• the aftermath of the mission - only one of the 'Dirty Dozen' survived -- Wladislaw

Major Reisman: "I don't have to smell ya"

Major Reisman's Conflict with Colonel Breed (Robert Ryan)

Dirty Dozen Line-Up

Reisman Infiltrating His Own Camp

Major Reisman's Lecture

Maggott's Confrontation with Mistress

Jefferson's Sprint

French Chateau Explosions

Dirty Harry (1971)

In Don Siegel's action-crime film - the first of many films featuring the "Dirty Harry" character:

  • the character of renegade San Francisco cop "Dirty Harry" Callahan (Clint Eastwood) with a powerful .44 Magnum
Opening Bank Robbery Sequence
  • the spectacular opening bank robbery sequence that began when Harry spoke to greasy spoon counter-server Jaffe (Woodrow Parfrey) of the Burger Den, who asked what he wanted to order: "The usual? The usual lunch or the usual dinner?" - Harry flippantly responded: "Well, what difference does it make?"; his jumbo hot-dog lunch was interrupted - a signature piece in cop films - when he called in a 211 because of a suspicious tan vehicle nearby, and then heard the sound of the bank's alarm system and a gunshot, and had to put down his lunch after one bite: "Aw, s--t!"
  • in the next celebrated sequence, while still chewing, he calmly walked outside with his monstrous, long-barreled, heavyweight Smith and Wesson .44 Magnum ready for action against the three black men; after firing his weapon multiple times, he spoke to one of the cornered and wounded black men (Albert Popwell) who was reaching for his shotgun on the sidewalk; the thief heard the famous full lines of dialogue as a dare to go after his gun again: "I know what you're thinking. Did he fire six shots or only five? Well, to tell you the truth, in all this excitement, I've kinda lost track myself. But being as this is a .44 Magnum, the most powerful handgun in the world, and would blow your head clean off, you've got to ask yourself one question: Do I feel lucky? Well, do ya punk?" - this was followed by the criminal's surrender and implied question as Harry walked away: "I gots to know" - Harry obliged by pulling the trigger with the gun aimed at the man's head - it clicked on an empty barrel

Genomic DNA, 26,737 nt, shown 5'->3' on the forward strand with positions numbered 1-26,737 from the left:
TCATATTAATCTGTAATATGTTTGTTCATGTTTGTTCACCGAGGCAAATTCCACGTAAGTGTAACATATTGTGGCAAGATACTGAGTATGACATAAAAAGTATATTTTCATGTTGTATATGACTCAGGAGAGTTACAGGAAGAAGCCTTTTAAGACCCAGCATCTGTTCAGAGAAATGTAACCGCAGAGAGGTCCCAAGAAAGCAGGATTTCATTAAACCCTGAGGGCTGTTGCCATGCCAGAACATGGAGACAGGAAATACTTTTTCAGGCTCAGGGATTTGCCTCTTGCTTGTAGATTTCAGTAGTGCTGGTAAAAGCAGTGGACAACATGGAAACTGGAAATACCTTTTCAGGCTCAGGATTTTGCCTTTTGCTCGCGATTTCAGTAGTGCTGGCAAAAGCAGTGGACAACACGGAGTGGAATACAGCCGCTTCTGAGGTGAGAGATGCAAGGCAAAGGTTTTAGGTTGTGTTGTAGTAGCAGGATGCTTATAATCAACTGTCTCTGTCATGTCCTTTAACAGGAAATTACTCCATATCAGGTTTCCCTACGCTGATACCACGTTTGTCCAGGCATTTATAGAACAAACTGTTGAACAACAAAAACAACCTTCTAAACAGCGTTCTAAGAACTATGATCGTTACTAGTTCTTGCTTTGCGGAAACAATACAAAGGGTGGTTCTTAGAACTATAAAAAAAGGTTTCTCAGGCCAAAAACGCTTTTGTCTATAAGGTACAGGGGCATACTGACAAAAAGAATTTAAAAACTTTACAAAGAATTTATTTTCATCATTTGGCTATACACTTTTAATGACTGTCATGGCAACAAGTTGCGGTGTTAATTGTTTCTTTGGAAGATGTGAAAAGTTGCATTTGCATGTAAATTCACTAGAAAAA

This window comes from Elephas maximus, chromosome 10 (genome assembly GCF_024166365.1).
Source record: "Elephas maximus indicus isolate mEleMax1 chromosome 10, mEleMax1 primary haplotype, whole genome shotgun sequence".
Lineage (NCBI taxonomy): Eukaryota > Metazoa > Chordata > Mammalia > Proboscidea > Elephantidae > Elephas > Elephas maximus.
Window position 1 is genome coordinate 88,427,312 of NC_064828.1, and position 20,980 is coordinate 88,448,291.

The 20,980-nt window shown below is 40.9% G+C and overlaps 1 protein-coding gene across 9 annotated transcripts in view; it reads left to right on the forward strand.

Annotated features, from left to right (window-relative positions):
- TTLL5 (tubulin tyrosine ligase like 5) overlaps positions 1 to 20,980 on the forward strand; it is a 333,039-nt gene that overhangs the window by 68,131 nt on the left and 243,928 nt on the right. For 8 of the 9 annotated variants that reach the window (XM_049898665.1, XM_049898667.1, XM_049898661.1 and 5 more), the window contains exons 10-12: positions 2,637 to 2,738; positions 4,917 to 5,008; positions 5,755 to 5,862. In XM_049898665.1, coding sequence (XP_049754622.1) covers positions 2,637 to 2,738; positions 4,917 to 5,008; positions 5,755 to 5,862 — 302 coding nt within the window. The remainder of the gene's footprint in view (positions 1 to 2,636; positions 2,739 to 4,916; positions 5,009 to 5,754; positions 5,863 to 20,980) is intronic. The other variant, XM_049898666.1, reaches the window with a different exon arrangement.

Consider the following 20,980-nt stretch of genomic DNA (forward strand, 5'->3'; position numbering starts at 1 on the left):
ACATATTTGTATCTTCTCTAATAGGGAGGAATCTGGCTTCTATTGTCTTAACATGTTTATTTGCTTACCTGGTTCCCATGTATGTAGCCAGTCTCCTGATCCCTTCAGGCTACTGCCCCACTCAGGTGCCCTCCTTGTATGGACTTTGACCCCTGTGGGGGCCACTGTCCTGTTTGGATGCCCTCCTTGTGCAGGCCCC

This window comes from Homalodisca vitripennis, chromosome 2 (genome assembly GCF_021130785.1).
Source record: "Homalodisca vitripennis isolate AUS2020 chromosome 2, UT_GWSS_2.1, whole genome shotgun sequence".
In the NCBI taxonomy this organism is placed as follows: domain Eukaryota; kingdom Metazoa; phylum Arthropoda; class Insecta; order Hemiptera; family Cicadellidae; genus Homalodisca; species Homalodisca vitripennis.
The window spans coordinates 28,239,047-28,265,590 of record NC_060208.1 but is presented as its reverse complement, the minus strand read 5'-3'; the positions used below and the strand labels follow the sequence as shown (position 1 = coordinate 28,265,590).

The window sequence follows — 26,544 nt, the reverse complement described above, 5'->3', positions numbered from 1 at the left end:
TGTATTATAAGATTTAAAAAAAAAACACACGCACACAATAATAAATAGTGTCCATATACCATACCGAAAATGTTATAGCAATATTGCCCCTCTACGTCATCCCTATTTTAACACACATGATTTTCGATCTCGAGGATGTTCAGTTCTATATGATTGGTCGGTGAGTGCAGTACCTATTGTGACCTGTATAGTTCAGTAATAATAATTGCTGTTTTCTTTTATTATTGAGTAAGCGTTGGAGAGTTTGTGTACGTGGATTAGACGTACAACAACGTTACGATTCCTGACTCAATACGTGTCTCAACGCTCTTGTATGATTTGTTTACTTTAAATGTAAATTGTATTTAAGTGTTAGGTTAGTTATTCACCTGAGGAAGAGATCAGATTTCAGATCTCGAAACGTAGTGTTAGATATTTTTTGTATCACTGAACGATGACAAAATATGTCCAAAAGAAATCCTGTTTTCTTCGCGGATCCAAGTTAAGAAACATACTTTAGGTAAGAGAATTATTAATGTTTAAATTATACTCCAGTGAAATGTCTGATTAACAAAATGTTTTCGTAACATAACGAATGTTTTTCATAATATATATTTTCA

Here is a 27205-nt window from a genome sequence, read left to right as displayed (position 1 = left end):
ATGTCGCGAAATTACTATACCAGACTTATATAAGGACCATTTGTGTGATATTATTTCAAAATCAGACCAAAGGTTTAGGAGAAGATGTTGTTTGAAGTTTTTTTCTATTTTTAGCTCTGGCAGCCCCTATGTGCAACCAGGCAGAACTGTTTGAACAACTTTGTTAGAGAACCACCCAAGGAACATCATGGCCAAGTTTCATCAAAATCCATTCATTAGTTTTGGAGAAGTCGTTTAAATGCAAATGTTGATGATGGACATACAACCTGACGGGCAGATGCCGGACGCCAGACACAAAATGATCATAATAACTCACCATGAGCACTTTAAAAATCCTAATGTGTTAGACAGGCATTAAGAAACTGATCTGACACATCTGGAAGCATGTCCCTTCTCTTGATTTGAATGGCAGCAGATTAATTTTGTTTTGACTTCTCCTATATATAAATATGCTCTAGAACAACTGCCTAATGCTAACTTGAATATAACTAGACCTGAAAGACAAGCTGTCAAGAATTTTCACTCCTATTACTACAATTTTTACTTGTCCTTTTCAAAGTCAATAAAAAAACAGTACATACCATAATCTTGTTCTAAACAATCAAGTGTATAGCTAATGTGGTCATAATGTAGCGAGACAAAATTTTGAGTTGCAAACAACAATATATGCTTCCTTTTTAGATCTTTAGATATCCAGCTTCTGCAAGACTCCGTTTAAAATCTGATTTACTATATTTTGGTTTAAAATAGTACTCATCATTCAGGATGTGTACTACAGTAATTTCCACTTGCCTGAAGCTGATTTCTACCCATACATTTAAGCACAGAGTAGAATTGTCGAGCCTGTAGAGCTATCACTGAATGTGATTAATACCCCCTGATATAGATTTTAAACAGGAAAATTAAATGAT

• the flood-lit Kezar stadium scene on the 50 yard-line when 'Dirty Harry' questioned: ("The girl? Where is she?...Where's the girl?"); he also tortured and arrested psychotic, roof-top sniper and serial killer Scorpio (Andy Robinson) by Callahan after wounding him, as the killer was pleading: ("I have the right for a lawyer") - ending with the lengthy pull-back helicopter shot into the darkness
  • the final hi-jacked school bus scene (with Harry riding on the top of the bus)
The Demise of Scorpio
  • the quarry gun battle that ended when the wounded killer heard another challenge with the same famous threatening lines of dialogue - and wound up shot dead
  • Harry's final gesture - discarding his police badge (Inspector 2211, SF Police) into the stagnant pond with the body of Scorpio

Sniper Scorpio
(Andy Robinson)

Kezar Stadium Confrontation Between Incensed Harry and Scorpio

Hi-Jacked School Bus

'Dirty' Harry Discarding His SFPD Badge

The Discreet Charm of the Bourgeoisie (1972, Fr.) (aka Le Charme Discret de la Bourgeoisie)

In surrealist director Luis Bunuel's satirical, dramatic comedy masterpiece about entitled dinner-goers, presented episodically, there were real-world events, inserted narratives, and dream sequences (one was a dream-within-a-dream) - it was the winner of the Best Foreign Film Oscar:

  • the attempts of six middle-class (affluent bourgeoisie) Parisians to have a meal together, including the host and hostess, Alice (Stephane Audran) and Henri Senechal (Jean-Pierre Cassel), Rafael Acosta (Fernando Rey) - the South American Ambassador of a fictional Latin American country called the Republic of Miranda, Francois (Paul Frankeur) and Simone Thévenot (Delphine Seyrig), and Simone's spaced-out alcoholic sister Florence (Bulle Ogier)
  • the constant interruptions of the lunch or dinner meal occurred amidst various encapsulating themes of the decaying European aristocracy, including murder, sex, infidelity, political corruption and drug-dealing, military maneuvers, terrorism, and religion, for example:

    - a misunderstanding about the date of the meal
    - the unexpected death in a nearby inn of a restaurant manager/owner in a curtained-room adjacent to the dining room, where he was mourned over during a vigil